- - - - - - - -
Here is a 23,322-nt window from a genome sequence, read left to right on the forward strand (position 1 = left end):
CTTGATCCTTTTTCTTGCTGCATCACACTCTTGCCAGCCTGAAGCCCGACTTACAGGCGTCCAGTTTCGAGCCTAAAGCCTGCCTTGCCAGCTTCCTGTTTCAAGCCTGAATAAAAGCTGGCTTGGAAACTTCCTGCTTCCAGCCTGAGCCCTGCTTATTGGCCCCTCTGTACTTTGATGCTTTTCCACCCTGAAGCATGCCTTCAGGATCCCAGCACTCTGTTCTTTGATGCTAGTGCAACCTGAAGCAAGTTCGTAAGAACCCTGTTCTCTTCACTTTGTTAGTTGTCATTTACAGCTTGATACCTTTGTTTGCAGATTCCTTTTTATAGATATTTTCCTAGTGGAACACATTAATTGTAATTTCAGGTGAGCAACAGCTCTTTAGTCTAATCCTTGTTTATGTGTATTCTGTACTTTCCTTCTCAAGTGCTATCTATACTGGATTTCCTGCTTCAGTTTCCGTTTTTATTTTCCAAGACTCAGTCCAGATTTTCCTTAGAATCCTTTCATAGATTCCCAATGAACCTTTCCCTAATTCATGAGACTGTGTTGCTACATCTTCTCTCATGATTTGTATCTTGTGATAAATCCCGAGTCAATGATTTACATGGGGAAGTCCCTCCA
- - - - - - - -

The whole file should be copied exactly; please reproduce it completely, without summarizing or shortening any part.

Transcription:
Here is a 23,322-nt window from a genome sequence, read left to right on the forward strand (position 1 = left end):
CTTGATCCTTTTTCTTGCTGCATCACACTCTTGCCAGCCTGAAGCCCGACTTACAGGCGTCCAGTTTCGAGCCTAAAGCCTGCCTTGCCAGCTTCCTGTTTCAAGCCTGAATAAAAGCTGGCTTGGAAACTTCCTGCTTCCAGCCTGAGCCCTGCTTATTGGCCCCTCTGTACTTTGATGCTTTTCCACCCTGAAGCATGCCTTCAGGATCCCAGCACTCTGTTCTTTGATGCTAGTGCAACCTGAAGCAAGTTCGTAAGAACCCTGTTCTCTTCACTTTGTTAGTTGTCATTTACAGCTTGATACCTTTGTTTGCAGATTCCTTTTTATAGATATTTTCCTAGTGGAACACATTAATTGTAATTTCAGGTGAGCAACAGCTCTTTAGTCTAATCCTTGTTTATGTGTATTCTGTACTTTCCTTCTCAAGTGCTATCTATACTGGATTTCCTGCTTCAGTTTCCGTTTTTATTTTCCAAGACTCAGTCCAGATTTTCCTTAGAATCCTTTCATAGATTCCCAATGAACCTTTCCCTAATTCATGAGACTGTGTTGCTACATCTTCTCTCATGATTTGTATCTTGTGATAAATCCCGAGTCAATGATTTACATGGGGAAGTCCCTCCA